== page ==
. . . .

Bond’s first outing, “Casino Royale,” was published on April 15, 1953, and though reviews were positive (“Ian Fleming has discovered the secret of narrative art. The reader has to go on reading”), sales were slim. “My profits from Casino will just about keep Ann in asparagus over Coronation week,” Fleming groused. Further volumes followed, but it was the Suez Crisis of 1956 that, in Mr. Shakespeare’s words, “saved Bond.” When the ailing British Prime Minister Anthony Eden decided to convalesce at Goldeneye, Fleming’s Jamaican estate, it created a sensation. Book sales of the series soared and the fictional spy’s future was assured. “Peter Pan with a gun,” as Mr. Shakespeare calls him, would never grow old. Whether airborne or underwater, trading blows or banter, the suave Bond was forever Britain as it wished itself to be.

Much of the factual detail of Fleming’s life has been examined by previous biographers, notably John Pearson (“The Life of Ian Fleming,” 1966) and Andrew Lycett (“Ian Fleming,” 1995), whose work and assistance Mr. Shakespeare acknowledges. He also lists “other excellent, if partial accounts,” including Ben Macintyre’s 2008 “For Your Eyes Only.” Given these previous exhumations, Mr. Shakespeare was cautious about conducting another. When invited to do so by the Fleming estate, however, he was gratified to unearth a fresh specimen. Not, he writes, the “prickly, self-centred bounder” he imagined but “another, more luminous person.” A Fleming of many contradictions consequently emerges: loving yet cruel, arrogant yet insecure, spiteful yet generous.

In the end he could afford to be; success made Fleming rich. In Mr. Shakespeare’s astute opinion, the inimitable Bond also retrieved for his creator “the epoch in which he had thrived, young, single and free,” while repairing the damage inflicted on the British psyche by the 1951 defection of Burgess and fellow spy Donald Maclean.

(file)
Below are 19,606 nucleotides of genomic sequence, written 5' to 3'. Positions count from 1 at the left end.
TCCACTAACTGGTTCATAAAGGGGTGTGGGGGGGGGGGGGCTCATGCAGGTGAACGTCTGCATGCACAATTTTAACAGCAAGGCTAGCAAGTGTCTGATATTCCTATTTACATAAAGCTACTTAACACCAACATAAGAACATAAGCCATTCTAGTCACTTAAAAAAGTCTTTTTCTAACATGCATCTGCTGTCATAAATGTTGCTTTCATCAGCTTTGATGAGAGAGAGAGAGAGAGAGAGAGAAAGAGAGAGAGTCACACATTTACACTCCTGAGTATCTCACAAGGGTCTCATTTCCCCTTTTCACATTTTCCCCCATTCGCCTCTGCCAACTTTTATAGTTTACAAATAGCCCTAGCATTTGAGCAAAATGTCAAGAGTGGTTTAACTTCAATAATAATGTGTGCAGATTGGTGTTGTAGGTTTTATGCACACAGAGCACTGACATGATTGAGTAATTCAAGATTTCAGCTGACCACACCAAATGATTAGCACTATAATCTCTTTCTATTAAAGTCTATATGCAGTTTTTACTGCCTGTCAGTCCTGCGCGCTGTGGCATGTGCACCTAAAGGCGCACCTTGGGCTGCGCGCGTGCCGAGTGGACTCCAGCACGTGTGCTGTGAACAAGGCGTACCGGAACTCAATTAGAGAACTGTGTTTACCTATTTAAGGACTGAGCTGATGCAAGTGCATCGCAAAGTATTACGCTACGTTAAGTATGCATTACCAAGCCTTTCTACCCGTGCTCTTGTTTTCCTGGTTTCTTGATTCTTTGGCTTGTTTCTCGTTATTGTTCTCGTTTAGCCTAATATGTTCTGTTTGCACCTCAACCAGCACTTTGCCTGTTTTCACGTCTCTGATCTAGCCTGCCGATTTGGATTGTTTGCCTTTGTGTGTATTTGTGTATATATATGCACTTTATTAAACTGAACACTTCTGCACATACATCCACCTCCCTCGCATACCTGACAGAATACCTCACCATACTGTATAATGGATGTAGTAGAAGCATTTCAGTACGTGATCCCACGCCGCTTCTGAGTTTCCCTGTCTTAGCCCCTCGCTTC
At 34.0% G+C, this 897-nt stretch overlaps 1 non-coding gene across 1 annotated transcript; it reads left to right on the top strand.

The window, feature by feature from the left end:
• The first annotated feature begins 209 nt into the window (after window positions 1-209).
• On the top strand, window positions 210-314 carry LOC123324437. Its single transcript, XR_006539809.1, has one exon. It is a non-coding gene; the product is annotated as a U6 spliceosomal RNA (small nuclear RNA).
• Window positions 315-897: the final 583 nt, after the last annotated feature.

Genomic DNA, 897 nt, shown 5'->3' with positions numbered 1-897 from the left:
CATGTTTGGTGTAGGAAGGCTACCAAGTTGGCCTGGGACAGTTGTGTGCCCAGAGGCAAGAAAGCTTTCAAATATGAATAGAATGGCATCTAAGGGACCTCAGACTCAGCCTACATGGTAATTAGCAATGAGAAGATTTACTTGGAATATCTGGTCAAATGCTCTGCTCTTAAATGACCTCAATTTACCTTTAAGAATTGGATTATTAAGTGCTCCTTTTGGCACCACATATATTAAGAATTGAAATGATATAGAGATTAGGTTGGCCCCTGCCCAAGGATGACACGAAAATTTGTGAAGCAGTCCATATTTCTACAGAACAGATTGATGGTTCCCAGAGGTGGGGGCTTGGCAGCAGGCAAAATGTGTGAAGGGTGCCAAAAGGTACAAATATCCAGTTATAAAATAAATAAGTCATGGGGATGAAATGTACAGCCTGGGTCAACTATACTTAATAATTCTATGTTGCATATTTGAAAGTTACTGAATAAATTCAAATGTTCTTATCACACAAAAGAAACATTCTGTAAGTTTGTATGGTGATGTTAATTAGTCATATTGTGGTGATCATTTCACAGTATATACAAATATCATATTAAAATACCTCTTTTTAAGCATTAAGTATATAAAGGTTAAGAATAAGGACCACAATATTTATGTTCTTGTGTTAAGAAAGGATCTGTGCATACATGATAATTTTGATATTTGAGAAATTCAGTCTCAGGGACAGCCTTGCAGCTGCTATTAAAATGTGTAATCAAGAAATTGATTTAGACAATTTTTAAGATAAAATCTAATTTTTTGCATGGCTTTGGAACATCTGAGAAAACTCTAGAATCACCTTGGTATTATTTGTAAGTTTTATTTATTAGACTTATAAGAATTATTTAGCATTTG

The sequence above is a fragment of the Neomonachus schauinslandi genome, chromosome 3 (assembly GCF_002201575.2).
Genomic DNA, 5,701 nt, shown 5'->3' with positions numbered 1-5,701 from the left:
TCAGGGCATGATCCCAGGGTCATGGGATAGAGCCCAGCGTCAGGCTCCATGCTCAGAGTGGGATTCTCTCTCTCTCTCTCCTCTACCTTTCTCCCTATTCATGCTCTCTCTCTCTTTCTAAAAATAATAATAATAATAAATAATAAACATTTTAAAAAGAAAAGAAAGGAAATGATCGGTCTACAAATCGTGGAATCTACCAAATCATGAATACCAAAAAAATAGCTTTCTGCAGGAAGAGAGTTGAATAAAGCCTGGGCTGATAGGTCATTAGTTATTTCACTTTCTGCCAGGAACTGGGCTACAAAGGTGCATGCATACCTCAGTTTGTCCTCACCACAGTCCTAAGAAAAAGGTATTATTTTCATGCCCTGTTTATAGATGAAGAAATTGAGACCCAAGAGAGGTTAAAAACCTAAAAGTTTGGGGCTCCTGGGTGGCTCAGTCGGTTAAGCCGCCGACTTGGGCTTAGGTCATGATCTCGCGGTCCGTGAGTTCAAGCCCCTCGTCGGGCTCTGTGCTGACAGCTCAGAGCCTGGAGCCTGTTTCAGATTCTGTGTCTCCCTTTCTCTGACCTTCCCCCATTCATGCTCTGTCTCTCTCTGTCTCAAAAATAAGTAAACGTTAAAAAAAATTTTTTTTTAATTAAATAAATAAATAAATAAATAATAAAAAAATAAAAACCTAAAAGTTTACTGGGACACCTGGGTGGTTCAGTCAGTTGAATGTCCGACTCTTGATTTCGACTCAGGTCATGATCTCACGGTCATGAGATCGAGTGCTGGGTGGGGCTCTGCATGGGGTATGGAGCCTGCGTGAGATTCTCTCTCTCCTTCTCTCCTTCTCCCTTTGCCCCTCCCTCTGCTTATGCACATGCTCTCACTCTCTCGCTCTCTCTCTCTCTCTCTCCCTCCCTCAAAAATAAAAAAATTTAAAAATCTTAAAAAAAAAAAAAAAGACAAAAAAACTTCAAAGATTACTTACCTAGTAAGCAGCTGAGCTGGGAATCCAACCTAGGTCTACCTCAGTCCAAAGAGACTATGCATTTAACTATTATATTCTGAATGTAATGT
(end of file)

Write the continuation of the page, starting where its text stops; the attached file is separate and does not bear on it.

Link to the rest at The Wall Street Journal

2 thoughts on “Ian Fleming”

  1. No Time To Die was a great wrap up for Daniel Craig but what happens to 007 and/or Bond next? Should Bond veer towards non-fiction and risk its escapism value or dare it risk reverting to the more incredulous make-believe of earlier years and face the tsunami of adverse criticism that the Gray Man got recently?

    Maybe Bond should get back to the basics. If you’re an espionage aficionado, an Ian Fleming follower or a 007 devotee then you must know about puffer fish poisons and who wrote the Trout Memo and Beyond Enkription and why. If not, and you want to join the espionage illuminati, you had best Google “Trout Memo” and study The Burlington Files and Pemberton’s People in MI6.

    If Bond doesn’t get real or more realistic we reckon the final nail in wee Jimmy Bond’s coffin may have been hammered in by Jackson Lamb. Mick Herron’s anti-Bond sentiments combine lethally with the sardonic humour of the Slough House series to unreservedly mock not just Bond but also British Intelligence which has lived too long off the overly ripe fruits Fleming left to rot! Time for a fresh start based on a real spy.

    If that happens you had best browse through the news articles published after August 2021 in TheBurlingtonFiles website and then read Beyond Enkription as long as you don’t think all espionage thrillers should be written in John le Carré’s style.

    PS I may be related to the author but I don’t profit from supporting his endeavours and TheBurlingtonFiles website is refreshingly advert free!